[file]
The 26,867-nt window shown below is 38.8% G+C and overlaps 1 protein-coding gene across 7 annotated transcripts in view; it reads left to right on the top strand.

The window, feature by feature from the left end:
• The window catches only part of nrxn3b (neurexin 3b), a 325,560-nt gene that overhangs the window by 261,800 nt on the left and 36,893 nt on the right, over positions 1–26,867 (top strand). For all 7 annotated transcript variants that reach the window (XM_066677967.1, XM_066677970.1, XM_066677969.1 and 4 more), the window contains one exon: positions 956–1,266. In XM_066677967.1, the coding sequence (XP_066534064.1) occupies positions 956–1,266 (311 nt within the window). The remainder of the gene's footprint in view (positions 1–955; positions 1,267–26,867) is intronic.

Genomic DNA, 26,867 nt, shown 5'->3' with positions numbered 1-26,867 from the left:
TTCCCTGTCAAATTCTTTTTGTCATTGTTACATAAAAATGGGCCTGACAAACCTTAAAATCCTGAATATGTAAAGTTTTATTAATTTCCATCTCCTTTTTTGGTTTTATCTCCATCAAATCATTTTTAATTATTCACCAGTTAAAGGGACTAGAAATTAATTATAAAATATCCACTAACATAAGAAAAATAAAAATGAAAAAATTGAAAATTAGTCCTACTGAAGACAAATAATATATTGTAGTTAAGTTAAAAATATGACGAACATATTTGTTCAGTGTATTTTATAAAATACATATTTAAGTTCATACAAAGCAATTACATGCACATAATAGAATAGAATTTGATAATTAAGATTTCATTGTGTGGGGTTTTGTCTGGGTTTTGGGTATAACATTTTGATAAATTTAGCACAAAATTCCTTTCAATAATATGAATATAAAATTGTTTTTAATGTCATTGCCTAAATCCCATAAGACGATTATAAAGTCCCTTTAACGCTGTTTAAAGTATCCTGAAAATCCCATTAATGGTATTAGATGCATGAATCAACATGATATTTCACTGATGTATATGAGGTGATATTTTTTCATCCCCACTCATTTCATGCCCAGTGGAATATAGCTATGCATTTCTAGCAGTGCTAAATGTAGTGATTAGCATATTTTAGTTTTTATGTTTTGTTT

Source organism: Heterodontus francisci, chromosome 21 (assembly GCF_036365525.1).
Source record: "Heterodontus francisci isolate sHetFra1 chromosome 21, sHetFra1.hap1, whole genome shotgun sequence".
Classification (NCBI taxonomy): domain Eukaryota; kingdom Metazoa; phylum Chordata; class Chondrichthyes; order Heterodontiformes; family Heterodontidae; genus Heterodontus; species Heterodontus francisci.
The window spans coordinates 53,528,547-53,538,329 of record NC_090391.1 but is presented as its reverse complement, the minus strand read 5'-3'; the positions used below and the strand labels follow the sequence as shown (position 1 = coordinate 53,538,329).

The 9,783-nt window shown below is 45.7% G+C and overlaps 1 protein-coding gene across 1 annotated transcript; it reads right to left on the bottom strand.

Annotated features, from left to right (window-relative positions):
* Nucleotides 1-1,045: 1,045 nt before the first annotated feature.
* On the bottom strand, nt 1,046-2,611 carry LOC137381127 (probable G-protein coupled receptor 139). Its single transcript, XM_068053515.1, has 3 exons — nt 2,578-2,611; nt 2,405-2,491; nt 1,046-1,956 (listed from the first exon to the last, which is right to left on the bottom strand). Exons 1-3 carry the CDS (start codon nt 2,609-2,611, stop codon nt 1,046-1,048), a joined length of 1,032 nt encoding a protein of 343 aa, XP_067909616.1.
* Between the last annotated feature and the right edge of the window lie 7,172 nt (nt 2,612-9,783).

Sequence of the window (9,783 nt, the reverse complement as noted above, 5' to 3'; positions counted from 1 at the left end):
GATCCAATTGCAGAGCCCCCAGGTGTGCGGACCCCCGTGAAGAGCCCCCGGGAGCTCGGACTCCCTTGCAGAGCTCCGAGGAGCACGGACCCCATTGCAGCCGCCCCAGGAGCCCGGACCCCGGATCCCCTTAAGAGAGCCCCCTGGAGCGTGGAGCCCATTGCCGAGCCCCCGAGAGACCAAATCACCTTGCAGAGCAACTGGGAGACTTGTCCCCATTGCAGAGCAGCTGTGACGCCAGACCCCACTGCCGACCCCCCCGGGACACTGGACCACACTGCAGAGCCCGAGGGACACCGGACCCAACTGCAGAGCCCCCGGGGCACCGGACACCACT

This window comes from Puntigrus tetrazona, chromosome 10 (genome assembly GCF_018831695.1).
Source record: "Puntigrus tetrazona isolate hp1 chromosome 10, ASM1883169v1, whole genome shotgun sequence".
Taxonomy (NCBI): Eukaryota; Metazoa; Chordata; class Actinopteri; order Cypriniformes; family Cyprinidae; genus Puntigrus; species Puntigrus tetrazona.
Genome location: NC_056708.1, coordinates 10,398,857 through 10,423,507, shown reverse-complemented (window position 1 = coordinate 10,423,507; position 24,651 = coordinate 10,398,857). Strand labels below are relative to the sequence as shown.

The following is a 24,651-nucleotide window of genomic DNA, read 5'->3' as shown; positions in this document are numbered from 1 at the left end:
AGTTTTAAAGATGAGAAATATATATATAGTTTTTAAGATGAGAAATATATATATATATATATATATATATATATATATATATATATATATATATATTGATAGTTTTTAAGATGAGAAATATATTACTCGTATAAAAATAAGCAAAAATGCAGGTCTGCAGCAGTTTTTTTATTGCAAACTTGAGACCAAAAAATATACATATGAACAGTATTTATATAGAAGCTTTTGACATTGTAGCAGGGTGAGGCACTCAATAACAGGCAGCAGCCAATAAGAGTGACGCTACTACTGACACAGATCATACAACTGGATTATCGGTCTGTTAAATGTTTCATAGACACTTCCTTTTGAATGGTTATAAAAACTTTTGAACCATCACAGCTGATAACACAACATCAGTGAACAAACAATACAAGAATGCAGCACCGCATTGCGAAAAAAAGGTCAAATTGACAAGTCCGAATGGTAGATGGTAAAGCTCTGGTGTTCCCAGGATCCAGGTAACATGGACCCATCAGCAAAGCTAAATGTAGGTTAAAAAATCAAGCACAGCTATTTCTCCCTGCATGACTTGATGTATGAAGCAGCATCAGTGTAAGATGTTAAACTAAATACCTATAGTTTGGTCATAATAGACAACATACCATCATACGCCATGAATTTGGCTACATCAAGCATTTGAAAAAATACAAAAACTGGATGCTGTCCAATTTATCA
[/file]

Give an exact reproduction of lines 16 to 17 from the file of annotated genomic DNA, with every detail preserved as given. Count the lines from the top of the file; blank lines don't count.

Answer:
GATCCAATTGCAGAGCCCCCAGGTGTGCGGACCCCCGTGAAGAGCCCCCGGGAGCTCGGACTCCCTTGCAGAGCTCCGAGGAGCACGGACCCCATTGCAGCCGCCCCAGGAGCCCGGACCCCGGATCCCCTTAAGAGAGCCCCCTGGAGCGTGGAGCCCATTGCCGAGCCCCCGAGAGACCAAATCACCTTGCAGAGCAACTGGGAGACTTGTCCCCATTGCAGAGCAGCTGTGACGCCAGACCCCACTGCCGACCCCCCCGGGACACTGGACCACACTGCAGAGCCCGAGGGACACCGGACCCAACTGCAGAGCCCCCGGGGCACCGGACACCACT

This window comes from Puntigrus tetrazona, chromosome 10 (genome assembly GCF_018831695.1).